The chairman said he does not want to get locked into a strategy totally aimed at these threats, using the beginning of the Korean War in 1950 as a lesson in the danger of assumptions.
“I like to remind people who have a high level of confidence in assumptions on when, where and how we will fight the next fight … that the Korean War took place right after some of the best strategists that we’ve ever produced as a nation decided to rebalance to Europe,” he said.
The immediate victims of that assumption were the men of Task Force Smith – the first American unit to come in contact with the North Korean army at the beginning of the Korean War, Dunford said. “We know the cost to soldiers when we get it wrong or we’re not ready,” said he told the audience. “Seven hours after Task Force Smith made contact, 185 soldiers were dead, wounded or missing.”
By using “four plus one” as a force-shaping tool, rather than a specific set of adversaries, the chairman said, he expects the size and capabilities of the force today and in the future will be about right.
More to Consider
But that is not the only consideration that leaders must take into account, he said. Fiscal instability and the high operational tempo of 15 years of war figure into it, he explained, adding that this is especially true of the Army, which has been the linchpin of the U.S. military since 9/11.
“I use that word – linchpin – deliberately, because the Army literally has been the force that has held together the joint force with critical command-and-control capabilities, critical logistics capabilities and other enablers,” he said.
All this has to be taken into account as the military develops what he calls comprehensive joint readiness, the general said. “The true test for the joint force is our ability to deliver viable and credible options to our national command authority in time of crisis or contingency,” said he added. “At then end of the day, to me, that is the metric of success.”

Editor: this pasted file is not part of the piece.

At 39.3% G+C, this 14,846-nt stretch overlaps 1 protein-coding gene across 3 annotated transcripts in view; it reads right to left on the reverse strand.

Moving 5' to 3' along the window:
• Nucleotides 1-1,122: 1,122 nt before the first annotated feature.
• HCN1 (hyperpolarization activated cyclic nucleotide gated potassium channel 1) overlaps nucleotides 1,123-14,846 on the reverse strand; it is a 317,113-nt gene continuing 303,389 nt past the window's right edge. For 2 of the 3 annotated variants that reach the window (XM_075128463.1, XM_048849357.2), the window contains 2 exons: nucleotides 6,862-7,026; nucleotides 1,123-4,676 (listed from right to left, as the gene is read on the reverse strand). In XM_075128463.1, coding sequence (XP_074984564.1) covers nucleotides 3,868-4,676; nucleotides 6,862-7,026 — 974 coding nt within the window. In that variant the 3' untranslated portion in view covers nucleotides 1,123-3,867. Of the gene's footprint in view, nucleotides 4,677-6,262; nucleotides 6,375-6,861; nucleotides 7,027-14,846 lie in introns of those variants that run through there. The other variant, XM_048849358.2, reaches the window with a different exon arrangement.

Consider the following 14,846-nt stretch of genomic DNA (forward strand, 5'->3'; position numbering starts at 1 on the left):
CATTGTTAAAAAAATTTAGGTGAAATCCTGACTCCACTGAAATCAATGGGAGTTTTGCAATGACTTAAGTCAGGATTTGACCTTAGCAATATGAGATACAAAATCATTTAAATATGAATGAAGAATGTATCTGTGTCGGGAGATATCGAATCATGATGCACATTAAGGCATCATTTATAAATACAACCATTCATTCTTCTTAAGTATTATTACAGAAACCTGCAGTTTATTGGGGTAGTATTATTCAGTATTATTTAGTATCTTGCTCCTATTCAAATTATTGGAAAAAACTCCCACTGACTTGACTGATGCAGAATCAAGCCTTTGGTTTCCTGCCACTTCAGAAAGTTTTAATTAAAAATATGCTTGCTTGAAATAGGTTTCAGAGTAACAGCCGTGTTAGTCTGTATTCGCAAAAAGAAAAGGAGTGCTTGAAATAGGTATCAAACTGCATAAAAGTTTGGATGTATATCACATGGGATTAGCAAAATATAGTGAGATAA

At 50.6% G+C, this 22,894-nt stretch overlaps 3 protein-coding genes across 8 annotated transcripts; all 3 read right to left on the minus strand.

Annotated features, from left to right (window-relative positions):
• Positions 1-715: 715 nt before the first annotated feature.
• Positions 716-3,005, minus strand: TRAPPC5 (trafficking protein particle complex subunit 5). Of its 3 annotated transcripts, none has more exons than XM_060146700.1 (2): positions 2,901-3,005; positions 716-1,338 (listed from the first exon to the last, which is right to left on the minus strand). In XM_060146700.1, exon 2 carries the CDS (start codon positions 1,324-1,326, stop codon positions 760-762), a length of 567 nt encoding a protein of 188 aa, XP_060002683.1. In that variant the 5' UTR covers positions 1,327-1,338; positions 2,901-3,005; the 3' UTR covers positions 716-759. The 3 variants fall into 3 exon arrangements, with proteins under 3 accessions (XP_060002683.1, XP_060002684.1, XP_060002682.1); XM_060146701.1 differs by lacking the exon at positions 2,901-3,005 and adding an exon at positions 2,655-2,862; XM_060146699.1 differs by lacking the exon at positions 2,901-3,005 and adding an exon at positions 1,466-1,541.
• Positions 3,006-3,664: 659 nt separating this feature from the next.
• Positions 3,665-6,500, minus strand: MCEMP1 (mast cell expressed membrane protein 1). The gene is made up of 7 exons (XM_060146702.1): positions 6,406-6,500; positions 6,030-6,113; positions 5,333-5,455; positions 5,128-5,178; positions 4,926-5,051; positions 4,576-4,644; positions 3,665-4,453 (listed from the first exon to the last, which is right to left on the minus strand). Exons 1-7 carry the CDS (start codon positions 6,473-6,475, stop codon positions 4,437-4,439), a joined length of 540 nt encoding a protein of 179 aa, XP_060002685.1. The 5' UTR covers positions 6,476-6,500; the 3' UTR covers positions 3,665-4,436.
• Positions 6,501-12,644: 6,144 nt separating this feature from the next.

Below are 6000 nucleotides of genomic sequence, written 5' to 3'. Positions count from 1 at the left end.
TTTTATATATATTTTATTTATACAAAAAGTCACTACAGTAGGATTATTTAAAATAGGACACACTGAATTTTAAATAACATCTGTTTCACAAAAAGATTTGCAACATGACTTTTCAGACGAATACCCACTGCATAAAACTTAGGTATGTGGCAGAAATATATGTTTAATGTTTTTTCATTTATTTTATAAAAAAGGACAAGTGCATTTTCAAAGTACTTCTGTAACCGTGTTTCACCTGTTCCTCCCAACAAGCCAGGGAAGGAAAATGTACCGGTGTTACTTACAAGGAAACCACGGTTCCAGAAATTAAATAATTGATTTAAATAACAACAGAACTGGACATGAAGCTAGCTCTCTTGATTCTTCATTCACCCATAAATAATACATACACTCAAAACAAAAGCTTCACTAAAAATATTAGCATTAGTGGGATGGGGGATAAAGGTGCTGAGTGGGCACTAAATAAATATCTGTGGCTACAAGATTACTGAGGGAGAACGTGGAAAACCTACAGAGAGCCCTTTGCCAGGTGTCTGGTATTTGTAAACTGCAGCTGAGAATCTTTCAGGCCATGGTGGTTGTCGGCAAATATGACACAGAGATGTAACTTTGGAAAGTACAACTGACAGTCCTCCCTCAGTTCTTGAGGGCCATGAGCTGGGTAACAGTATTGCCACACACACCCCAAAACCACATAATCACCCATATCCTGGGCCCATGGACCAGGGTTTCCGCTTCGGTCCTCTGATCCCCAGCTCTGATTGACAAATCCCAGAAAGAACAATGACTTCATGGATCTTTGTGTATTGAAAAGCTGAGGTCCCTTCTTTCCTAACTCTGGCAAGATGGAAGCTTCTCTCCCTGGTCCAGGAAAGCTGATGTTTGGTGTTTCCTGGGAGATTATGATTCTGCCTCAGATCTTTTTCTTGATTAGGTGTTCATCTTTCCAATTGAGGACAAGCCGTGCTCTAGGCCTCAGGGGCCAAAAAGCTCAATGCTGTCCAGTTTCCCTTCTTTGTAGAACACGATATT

This must be a national priority, the nation’s highest-ranking military officer said.
“As a nation that has to think and act globally, we don’t have the luxury of choosing between a force that can fight [the Islamic State of Iraq and the Levant] and one that can deter and defeat a peer adversary,” he said. “Nor do we have the luxury of choosing between our current operational requirements and develop the capabilities we will need tomorrow.”
At the same time, Dunford said, the fiscal situation will remain flat or go down. He noted that the Budget Control Act of 2011, with sequestration spending cuts, remains the law of the land. Without more money, he said, the military must “spend some intellectual capital and develop disruptive and innovative ways” to use existing capabilities.
Another implication of the current situation is the that United States needs better ways to deal with Russian behavior in Ukraine and Georgia, Iran’s malign actions across the Middle East, and China’s behavior in the South and East China Seas, the chairman said. “Each of those nations have leveraged economic and political influence, information operations, unconventional operations and military pressure to advance their national interests,” he added. “I refer to that as adversarial competition that has a military dimension, but falls short of actual conflict.”
Peace or War?
The traditional U.S. approach is to think the nation is at peace or at war, but these countries are blurring the lines between peace and war, Dunford said.
One of the significant implications of the current security trends is the high likelihood that any conflict anywhere will quickly grow to be transregional and multidomain, he said. A war in Korea would quickly grow beyond the peninsula and bring in U.S. Pacific Command, U.S. Northern Command, U.S. Strategic Command and U.S. Cyber Command, the chairman said.
The fight against violent extremism is another such example, he said, encompassing U.S. Central Command,U.S. European Command and U.S. Africa Command, as well as Pacom and Cybercom. The growth of home-grown terror further complicates the picture, he added.
Strategic implications to conflicts will quickly spread across commands and domains, Dunford told the audience. “I don’t believe our planning, our organizational or our command-and-control constructs are optimized for the current fight or the fight in the future,” he said.
The lowest level of integration from an authorities’ perspective in the Defense Department is the secretary of defense, the chairman said. “I think he is going to need more support than he currently has to make the decisions with those factors of time and space,” he added.
Changes are coming in the classified National Military Strategy document that will be signed later this year, Dunford said, adding that the document “will provide a framework inside which we can integrate the joint force from the very beginning.”
“The aggregation of operations plans is not a strategy,” he continued.” What we should do is go from policy to a specific framework with some of these problems like Russia, China, Iran and North Korea, and use the strategic framework to inform commanders’ game plans in their operations plans.”
This should help the United States gain and maintain mission command at the strategic level, and more will come in the future, he said.
(Follow Jim Garamone on Twitter: @GaramoneDoDNews)